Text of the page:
If you believe the headlines, young adults and millennials are ruining everything from golf to gold prices. But what’s their relationship to sleep?
Technology company Royal Philips just released the findings from their annual sleep survey, which asked over 15,000 adults in 13 countries (namely, the United States, the U.K., Germany, Poland, France, India, China, Australia, Colombia, Argentina, Mexico, Brazil, and Japan) about their sleep habits.
The survey found that 77 percent of respondents tried to improve their sleep in some way using strategies such as listening to soothing music, meditating, improving the air quality in their bedroom, using special bedding, or instituting a regular bedtime and wake-up time.
When the researchers broke their data down by age category, they noticed some interesting findings.
Survey Says: Young Adults And Sleep
According to the survey results, young adults aged 18 to 24 had a different approach to sleep than many older people. Only 38 percent of young adults were likely to follow a set bedtime, compared to 47 percent of people over age 25. Despite this, young adults got more sleep than their older counterparts — an average of 7.2 hours per night, compared to an average of 6.9 hours for people over 25.
Young adults also felt guiltier about bad sleep habits than older generations (35 percent versus 26 percent) and were more likely to have taken steps to improve their sleep than older generations (86 percent versus 75 percent).
The National Sleep Foundation recommends that young adults aged 18 to 25 aim to get seven to nine hours of sleep each night. Nevertheless, the survey results suggest that many young adults — especially students in college — don’t reach that amount on a regular basis. Frequent sleep deprivation can cause irritability, impaired decision-making, problems with concentration, and memory issues. Sleep deprivation can also cause accidents at work and drowsy driving accidents.
“Sleep is the cornerstone of a healthy lifestyle. On a day to day basis, how well and how long we slept the night before is the single most important variable dictating how we feel,” said Dr. David White, the Chief Medical Officer at Philips, in a press release.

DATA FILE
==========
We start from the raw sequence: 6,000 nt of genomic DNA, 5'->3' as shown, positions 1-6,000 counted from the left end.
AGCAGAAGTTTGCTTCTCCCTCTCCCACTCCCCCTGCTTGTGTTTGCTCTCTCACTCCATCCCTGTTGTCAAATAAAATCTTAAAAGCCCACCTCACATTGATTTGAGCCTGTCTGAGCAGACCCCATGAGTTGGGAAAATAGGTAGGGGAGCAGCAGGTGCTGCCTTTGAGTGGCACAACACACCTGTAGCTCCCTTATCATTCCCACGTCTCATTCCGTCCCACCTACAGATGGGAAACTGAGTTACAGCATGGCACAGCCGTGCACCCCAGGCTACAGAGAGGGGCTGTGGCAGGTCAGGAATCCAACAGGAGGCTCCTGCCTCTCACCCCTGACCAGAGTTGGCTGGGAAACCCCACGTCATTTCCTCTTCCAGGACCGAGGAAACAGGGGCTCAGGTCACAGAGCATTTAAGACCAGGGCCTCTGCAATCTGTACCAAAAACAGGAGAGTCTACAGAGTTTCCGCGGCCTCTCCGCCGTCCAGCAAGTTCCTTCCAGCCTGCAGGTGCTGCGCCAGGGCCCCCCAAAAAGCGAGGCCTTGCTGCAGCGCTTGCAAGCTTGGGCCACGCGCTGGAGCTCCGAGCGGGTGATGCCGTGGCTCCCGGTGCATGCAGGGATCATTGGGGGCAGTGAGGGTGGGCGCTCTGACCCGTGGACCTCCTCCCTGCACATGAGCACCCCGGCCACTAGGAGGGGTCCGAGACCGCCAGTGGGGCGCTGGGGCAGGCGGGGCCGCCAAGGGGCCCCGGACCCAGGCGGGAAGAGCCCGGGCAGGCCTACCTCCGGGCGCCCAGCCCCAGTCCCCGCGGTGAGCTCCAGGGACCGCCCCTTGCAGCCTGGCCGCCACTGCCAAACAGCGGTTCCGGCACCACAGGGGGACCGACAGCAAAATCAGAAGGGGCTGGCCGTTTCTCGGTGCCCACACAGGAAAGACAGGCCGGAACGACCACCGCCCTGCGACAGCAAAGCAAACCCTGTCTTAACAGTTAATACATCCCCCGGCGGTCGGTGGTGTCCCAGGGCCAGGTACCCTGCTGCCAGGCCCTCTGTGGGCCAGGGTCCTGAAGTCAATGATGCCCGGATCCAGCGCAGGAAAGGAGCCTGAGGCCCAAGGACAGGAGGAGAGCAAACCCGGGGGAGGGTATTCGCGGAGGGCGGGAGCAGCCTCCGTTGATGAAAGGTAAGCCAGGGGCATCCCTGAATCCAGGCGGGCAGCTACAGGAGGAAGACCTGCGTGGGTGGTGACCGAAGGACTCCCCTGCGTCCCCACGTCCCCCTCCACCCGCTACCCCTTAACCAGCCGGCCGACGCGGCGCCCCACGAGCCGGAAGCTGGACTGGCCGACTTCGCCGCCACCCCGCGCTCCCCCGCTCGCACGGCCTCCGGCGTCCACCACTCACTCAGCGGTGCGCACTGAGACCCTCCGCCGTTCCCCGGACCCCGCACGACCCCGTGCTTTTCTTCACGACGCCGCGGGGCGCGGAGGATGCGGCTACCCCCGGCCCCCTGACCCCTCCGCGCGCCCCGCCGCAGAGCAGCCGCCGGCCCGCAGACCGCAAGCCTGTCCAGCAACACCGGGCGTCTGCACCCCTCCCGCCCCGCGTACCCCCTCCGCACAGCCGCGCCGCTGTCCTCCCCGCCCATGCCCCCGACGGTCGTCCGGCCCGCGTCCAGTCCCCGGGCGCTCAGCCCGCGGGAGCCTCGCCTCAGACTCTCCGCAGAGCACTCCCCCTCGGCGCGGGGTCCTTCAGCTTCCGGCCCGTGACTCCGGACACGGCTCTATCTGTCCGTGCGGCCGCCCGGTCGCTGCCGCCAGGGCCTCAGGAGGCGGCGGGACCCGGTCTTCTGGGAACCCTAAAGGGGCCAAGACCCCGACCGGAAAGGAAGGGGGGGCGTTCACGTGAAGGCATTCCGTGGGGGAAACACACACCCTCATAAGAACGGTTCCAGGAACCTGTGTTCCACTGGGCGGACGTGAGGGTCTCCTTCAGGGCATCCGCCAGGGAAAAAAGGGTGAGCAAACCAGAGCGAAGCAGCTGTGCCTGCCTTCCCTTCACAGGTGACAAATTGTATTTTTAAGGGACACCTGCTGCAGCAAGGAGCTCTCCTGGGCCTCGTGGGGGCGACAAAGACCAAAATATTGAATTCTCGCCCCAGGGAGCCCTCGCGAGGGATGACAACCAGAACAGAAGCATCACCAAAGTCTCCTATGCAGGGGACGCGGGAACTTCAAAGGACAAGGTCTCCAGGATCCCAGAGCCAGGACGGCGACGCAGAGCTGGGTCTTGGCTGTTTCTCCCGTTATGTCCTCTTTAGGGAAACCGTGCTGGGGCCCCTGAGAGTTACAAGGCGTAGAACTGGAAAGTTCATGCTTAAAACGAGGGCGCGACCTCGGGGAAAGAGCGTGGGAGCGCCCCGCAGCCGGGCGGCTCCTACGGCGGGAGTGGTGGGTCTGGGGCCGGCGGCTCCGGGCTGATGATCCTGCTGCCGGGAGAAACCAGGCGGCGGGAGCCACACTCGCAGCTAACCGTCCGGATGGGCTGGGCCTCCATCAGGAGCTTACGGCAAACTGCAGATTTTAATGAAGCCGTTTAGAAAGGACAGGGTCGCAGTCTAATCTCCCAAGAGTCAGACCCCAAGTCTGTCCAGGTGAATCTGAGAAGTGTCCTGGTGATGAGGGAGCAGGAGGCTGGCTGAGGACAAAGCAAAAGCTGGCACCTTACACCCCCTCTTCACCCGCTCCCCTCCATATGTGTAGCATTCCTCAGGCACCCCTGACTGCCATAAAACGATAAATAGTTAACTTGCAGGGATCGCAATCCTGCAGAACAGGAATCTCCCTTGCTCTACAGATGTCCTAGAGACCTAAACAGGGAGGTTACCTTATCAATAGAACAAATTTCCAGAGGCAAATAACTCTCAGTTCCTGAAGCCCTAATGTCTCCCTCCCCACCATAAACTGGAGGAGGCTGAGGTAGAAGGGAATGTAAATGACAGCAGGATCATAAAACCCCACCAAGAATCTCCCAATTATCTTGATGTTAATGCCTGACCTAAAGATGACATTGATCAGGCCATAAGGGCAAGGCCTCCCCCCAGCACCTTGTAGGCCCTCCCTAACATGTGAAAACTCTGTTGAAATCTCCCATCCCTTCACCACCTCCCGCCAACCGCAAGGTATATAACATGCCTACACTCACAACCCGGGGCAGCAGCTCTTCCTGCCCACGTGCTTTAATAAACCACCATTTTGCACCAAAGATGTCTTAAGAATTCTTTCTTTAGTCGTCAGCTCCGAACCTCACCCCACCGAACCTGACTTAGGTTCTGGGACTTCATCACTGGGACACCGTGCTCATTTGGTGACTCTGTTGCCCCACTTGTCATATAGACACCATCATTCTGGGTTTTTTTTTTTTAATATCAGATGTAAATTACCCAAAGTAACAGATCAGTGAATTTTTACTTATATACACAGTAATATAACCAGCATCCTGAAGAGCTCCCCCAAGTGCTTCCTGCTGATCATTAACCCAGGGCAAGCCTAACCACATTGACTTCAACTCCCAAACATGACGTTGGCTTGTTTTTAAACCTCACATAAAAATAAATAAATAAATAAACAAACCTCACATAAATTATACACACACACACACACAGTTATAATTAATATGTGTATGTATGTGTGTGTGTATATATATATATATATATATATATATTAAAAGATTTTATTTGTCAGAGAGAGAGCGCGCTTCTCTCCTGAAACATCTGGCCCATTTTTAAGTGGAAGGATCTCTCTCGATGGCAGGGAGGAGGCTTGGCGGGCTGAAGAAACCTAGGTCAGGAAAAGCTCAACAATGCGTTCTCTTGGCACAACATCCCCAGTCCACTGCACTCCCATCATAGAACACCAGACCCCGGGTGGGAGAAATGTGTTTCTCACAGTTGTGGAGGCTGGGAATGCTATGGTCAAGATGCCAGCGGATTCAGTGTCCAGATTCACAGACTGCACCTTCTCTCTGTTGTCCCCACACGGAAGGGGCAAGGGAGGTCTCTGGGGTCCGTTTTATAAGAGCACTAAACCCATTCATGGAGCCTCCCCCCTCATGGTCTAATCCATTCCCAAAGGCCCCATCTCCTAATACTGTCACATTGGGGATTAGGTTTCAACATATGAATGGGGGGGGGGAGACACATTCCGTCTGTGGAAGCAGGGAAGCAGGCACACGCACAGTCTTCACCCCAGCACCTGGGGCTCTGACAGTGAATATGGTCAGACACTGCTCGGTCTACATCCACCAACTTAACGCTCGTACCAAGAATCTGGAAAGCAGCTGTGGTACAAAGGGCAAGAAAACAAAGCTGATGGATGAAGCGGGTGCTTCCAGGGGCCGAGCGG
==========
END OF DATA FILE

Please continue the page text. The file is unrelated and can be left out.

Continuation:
“Thus inadequate sleep can have an immediate impact on our wellbeing, unlike exercise or diet. This survey shows that despite knowing sleep is important to overall health, people are still struggling to address it in the same way they would exercise or nutrition,” said White. “The more we understand how sleep impacts everything we do, the better we can adjust our lifestyle and find solutions that help us get better sleep.”
[Editor’s Note: The information provided should not be considered a substitute for professional advice. Please consult a sleep doctor or other medical expert if you have questions related to your own health.]
Featured image: Syda Productions/Shutterstock
Joe Auer is the editor of Mattress Clarity. He mainly focuses on mattress reviews and oversees the content across the site.
He likes things simple and take a straightforward, objective approach to his reviews. Joe has personally tested nearly 250 mattresses and always recommends people do their research before buying a new bed. He has been testing mattresses for over 5 years now, so he knows a thing or two when it comes to mattress selection. He has been cited as an authority in the industry by a number of large publications.
Joe has an undergraduate degree from Wake Forest University and an MBA from Columbia University.
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